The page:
The original topic question was mostly about value, and having something completely original does make it more valuable. If a console is already beat up and not wanted by collectors who are looking for pristine examples, then having a functional console will be more valuable than a non-functional console. But if given a choice between two working consoles where one has an original connector and the other has the connector replaced, I will choose the original connector every time.

    Quote Originally Posted by WulfeLuer View Post
    I agree that having this nondescript, wild aftermarket stuff be the only consistent source for console replacement parts is a big problem. Rolling the dice every time you need to swap out even the simplest part should not be something even an enthusiast needs to put up with. I wouldn't buy the NES with aftermarket pins unless I got to see the thing and checked how it behaved first. At the very least, I'd check up on the seller and make sure they're on the level.
    It's this needing to check out the console first that's a bit of a problem. Usually I would pick things up from garage sales, thrift stores, or classified ads. I don't usually have the option to test things out first before buying. And when people just buy used systems to flip after just getting things running, they'll spend as little as possible buying replacement parts. There's a good chance a working new connector would still die in a few months of use. I would usually have to know the seller personally to consider buying a console that's been "repaired" like that. As I don't need more NES consoles personally it's easier for me to just pass on them.

    Quote Originally Posted by jb143 View Post
    And if someone was ridiculous with wanting "original parts" when doing repairs, down to buying parts from the same manufacturer, year, or even batches...well, then they'd be replacing the original capacitor plague parts with more capacitor plague parts.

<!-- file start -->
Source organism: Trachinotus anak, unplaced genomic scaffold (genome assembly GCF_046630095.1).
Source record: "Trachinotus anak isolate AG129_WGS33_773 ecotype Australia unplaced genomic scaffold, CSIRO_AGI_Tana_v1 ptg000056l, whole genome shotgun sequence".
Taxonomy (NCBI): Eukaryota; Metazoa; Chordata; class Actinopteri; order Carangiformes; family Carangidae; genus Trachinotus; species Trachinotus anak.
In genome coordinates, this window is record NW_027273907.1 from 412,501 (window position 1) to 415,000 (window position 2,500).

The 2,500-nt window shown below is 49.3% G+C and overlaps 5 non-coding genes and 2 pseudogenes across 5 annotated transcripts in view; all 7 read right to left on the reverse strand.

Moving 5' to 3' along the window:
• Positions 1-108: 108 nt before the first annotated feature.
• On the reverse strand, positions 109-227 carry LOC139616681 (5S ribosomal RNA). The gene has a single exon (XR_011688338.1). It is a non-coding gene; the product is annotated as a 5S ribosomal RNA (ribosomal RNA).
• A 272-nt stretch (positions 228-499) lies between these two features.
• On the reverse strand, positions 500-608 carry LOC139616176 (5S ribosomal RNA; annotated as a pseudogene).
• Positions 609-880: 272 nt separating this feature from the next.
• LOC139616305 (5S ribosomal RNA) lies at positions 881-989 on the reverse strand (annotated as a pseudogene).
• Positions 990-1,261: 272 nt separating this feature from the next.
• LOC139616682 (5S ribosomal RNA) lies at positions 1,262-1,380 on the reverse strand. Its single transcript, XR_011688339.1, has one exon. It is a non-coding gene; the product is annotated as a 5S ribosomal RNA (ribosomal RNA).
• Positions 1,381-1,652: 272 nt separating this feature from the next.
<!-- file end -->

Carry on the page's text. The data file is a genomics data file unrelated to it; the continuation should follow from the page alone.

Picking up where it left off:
It's not necessarily about replacing them with the same year or batch, although capacitors can be rebuilt sometimes or reformed. It's mostly about replacing them with parts that truly perform at the same specs as the original at the same quality. It's a bit beyond my personal wants as I just want quality parts to be used but I'm not into high end equipment the same way.

    https://makezine.com/projects/capaci...fun-or-profit/
    https://www.qsl.net/g3oou/reform.html

    Quote Originally Posted by Aussie2B View Post
    On the subject of all original parts, I wonder if there are any collectors of CIB handhelds who don't consider them complete without the AA batteries. I've actually held on to some myself, as stupid as I'm sure some people would think that is. To no great surprise, the batteries for my original GBA eventually started leaking, so I ended up throwing those out. Weirdly enough, those crapped out faster than the ones that came with my GBC.
    Partly yes, some vintage batteries are quite expensive on ebay. Again it more depends on the general condition, they don't necessarily have to still work but they usually can't be corroded.

    It's like collecting old pop cans or bottles, they're worth more sealed even though nobody expects the contents to still be drinkable.

  8. #28
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    Yeah, that's what I meant, unused and still sealed in their plastic. I never held on to any batteries I actually used, but sometimes I wouldn't even bothering opening the ones systems came with. But even with being unused and sealed, my GBA batteries started leaking, and the battery acid burned right through the plastic they were sealed in.